| Hamidou Diallo, SG, Kentucky | Fr.
For better or worse, Diallo has been what most NBA scouts expected so far at Kentucky. He’s an exceptional athlete whose skills and feel need added polish, but with first-round intrigue nonetheless. Diallo needs to improve his jumper and handle to score consistently in the NBA, but gets away with a lot of things thanks to his explosion and quickness. Scouts will watch to see if he can turn a corner and utilize those gifts in a meaningful way. He’d be a nice developmental player for the Blazers.
| Justin Jackson, F, Maryland | So.
(Note: Atlanta owns Minnesota’s lottery-protected 2018 first-round pick.)
Jackson has started slow for Maryland, but his appeal lies in his projectable versatility. He’s 6’7” with an absurd 7’3” wingspan that allows him to slide down a position. His handling and passing are also an interesting fit in a league skewing small. He shot 44% from three last season, a clip that may not be sustainable but offers promise. Jackson won’t be an offensive focal point at the next level, but could become the kind of player who helps everywhere else.
| Trae Young, PG, Oklahoma | Fr.
One of the breakout stars of college basketball’s first few weeks, Young’s absurd scoring production has approached 30 points and nine assists per game and established him as a prospect to track. There are fair questions about his defense and end-to-end speed that may keep him from being a lottery-level player. That said, his ability to score off the bounce, shoot from deep and make plays for teammates is extremely impressive. Young will get all the shots he wants at Oklahoma, and if he can sustain his efficiency, he may create a worthwhile opportunity to turn pro.
| Shake Milton, G, SMU | Jr.
Blessed with a great nickname and plenty of talent, Milton has been on draft radars for a while and is enjoying a productive if not always efficient start to the season. He shot 42% from three last year, but just 45% from two, and has begun the year with similar issues. The good news is he can shoot from outside, has the size to play either guard spot and can impact the game defensively. That versatility should serve him well, and scouts will monitor how he handles an even greater percentage of SMU’s shots this season.
| Chimezie Metu, F/C, USC | Jr.
Metu is an outstanding leaper who can step out and hit a mid-range shot, attack the glass and block shots. He’s a naturally gifted big who can make difficult plays look simple. Metu can assuage scouts’ concerns by showing more polish, composure and defensive intensity. Consistency has been a question, but he has the talent to be a legitimate part of someone’s future plans.
| Brandon McCoy, C, UNLV | Fr.
McCoy’s early numbers have been a pleasant surprise—the fact that he’s already averaging a double-double puts him well ahead of schedule. He has the size and instincts to dominate in the Mountain West, and has looked focused. Assuming the production holds up, McCoy's ability (or struggles) to protect the rim will have a major bearing on where he lands in the draft. If McCoy stays this hot, he should have some room to move upward.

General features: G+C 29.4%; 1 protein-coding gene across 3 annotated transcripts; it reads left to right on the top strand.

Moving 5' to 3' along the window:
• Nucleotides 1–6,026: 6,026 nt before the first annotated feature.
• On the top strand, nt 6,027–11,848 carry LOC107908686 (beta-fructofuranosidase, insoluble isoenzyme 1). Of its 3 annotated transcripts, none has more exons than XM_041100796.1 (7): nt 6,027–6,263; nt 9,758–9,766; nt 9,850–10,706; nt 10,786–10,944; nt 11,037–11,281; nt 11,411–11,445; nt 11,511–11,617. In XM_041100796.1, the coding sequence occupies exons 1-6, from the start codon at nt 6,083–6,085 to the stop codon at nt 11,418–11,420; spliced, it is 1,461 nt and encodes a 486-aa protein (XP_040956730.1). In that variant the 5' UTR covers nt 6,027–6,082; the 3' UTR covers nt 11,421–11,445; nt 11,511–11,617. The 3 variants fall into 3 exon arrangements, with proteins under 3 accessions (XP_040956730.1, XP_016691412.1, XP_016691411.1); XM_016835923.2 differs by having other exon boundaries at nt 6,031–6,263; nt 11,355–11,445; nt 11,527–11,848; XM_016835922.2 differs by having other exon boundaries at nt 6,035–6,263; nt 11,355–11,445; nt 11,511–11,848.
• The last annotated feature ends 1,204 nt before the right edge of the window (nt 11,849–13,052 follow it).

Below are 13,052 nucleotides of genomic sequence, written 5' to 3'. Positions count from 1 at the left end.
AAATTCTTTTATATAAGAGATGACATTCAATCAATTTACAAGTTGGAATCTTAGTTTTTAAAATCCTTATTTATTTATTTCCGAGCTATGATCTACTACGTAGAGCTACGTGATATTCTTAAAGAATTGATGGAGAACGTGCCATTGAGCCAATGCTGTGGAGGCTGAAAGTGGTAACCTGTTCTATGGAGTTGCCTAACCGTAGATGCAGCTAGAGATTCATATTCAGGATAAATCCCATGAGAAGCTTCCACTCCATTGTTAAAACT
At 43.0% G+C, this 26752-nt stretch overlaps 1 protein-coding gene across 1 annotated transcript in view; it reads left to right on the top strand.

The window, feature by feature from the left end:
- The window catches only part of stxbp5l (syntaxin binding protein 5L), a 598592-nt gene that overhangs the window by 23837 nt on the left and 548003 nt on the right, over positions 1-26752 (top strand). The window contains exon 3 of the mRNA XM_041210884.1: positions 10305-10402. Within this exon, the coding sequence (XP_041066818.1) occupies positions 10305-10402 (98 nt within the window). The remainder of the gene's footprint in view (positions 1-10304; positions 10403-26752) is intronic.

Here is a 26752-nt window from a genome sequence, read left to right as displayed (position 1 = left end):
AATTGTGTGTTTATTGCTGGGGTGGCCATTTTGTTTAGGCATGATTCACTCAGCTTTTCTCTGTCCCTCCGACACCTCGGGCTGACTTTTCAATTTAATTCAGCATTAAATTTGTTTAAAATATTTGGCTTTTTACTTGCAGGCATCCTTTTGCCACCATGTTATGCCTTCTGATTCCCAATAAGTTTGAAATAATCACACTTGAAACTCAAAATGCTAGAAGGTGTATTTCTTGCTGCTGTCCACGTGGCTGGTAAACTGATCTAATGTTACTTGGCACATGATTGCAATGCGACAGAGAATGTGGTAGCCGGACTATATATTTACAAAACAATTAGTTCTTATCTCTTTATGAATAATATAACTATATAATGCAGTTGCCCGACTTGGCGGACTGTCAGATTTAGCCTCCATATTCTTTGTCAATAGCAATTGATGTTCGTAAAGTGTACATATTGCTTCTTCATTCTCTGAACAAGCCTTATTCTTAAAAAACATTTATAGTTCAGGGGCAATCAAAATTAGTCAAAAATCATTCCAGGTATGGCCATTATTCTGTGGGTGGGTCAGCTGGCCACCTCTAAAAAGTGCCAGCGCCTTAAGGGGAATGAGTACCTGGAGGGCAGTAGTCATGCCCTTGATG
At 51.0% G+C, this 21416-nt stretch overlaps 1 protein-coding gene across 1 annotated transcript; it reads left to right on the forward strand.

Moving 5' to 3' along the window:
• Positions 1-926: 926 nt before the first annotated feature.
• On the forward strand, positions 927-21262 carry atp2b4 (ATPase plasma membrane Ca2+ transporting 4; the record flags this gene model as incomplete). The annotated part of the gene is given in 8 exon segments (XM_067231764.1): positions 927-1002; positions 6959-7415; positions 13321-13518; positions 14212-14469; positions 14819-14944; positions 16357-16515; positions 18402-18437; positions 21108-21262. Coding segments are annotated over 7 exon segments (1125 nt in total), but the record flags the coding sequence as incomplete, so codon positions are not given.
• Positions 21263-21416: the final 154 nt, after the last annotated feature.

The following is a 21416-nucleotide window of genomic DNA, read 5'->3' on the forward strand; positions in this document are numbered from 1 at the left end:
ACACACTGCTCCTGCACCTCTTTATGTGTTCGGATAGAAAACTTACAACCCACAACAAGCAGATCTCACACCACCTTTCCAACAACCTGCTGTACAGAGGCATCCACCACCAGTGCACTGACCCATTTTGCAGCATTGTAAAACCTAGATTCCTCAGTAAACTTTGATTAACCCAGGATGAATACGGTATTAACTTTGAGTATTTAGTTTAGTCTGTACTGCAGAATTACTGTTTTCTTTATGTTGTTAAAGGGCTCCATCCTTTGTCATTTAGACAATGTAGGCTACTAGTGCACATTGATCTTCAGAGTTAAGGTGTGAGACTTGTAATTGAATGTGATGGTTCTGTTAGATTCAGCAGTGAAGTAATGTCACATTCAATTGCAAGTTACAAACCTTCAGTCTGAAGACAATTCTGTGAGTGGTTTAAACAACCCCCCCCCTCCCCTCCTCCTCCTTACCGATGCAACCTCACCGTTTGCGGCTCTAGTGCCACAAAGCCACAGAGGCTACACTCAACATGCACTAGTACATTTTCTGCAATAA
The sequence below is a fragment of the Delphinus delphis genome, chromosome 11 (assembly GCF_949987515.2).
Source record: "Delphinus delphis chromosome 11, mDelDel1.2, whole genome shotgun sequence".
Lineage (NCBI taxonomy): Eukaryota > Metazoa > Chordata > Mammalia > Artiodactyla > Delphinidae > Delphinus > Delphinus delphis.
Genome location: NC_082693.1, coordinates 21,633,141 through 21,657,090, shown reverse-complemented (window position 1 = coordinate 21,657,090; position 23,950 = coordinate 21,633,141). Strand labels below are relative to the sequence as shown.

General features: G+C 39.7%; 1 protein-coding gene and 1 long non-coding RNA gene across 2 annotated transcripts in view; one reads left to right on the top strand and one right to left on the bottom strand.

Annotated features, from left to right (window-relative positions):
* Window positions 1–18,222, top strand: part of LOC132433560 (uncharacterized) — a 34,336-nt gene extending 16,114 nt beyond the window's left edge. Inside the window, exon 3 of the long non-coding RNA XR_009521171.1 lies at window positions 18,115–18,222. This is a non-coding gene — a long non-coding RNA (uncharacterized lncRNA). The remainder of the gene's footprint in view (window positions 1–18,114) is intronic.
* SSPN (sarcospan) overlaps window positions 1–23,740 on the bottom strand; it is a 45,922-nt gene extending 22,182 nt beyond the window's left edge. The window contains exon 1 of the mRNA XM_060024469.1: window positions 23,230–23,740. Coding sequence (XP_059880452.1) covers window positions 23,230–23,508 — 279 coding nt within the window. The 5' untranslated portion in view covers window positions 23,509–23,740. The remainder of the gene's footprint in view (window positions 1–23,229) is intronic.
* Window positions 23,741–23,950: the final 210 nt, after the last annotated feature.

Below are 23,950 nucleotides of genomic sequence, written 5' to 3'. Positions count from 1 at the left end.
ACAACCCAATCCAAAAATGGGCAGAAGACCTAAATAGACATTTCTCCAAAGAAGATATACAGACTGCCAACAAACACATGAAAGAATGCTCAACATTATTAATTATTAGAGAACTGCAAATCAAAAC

| Rui Hachimura, F, Gonzaga | So.
(Note: Brooklyn owns Toronto’s lottery-protected first-round pick.)
Though Hachimura still requires a lot of projection, Gonzaga has begun to let him do his thing as a scorer and put his size and strength to use on the wing. He’s demonstrated the ability to shoot from outside and has the body to handle either forward spot. How much playing time he’s afforded from here will be worth monitoring, but once he puts his skill set together may have a chance to sneak into the first round.
| Killian Tillie, F/C, Gonzaga | So.
After being handed a starting role, Tillie has done nothing but produce, displaying a deft touch and ability to probe defenses along the baseline. He has range out to the corner three and works hard on the glass, although a thin frame and lack of great length can make it tough for him to gain position and win 50–50 rebounds at times. Tillie’s scoring talent and feel are impressive for a young big, and as he matures they should find him a place in the league.
| Grayson Allen, G, Duke | Sr.
Allen’s shooting numbers have fluctuated so far, but he’s been the player Duke leans on for critical baskets and leadership as he attempts to reverse his narrative and earn an NBA role. His ability to hit difficult shots and sustain streaks have teams intrigued. He’s a great athlete who competes hard, but runs hot and cold and can get in his own head at times. If he improves his handle and continues to shine from three-point range, Allen should be worth the plunge.
| Nick Richards, C, Kentucky | Fr.
Predictably, Richards’s play has been all over the place for Kentucky. His tools remain appealing: he moves extremely well and profiles as an athletic roll man, switchable defender and potentially high-level shot-blocker. But his skills need work, he’s prone to foul trouble and already the same age as some sophomores. But in the right system, Richards could excel in a simplified role.
| Tyus Battle, SG, Syracuse | So.
(Note: Atlanta owns Houston’s top-three protected 2018 first-round pick.)
Battle has emerged as an improved scoring threat for Syracuse and one of the better scorers in the ACC. He has nice size and length, shoots threes at a respectable clip and has a developed mid-range game. As a passer and rebounder, he leaves something to be desired. He has a chance to make it seven straight years ‘Cuse has produced a first-round pick if the production holds up.
| Devonte Graham, PG, Kansas | Sr.
Graham has successfully taken on a heavy scoring and playmaking load for Kansas and is doing it at an improved clip that bodes well for his draft standing. His shooting percentages are up across the board, though it’s a small sample size. Right now he’s doing everything you’d expect from a senior point guard, and could give himself a chance to move up the ranks in a draft that’s thin at his position.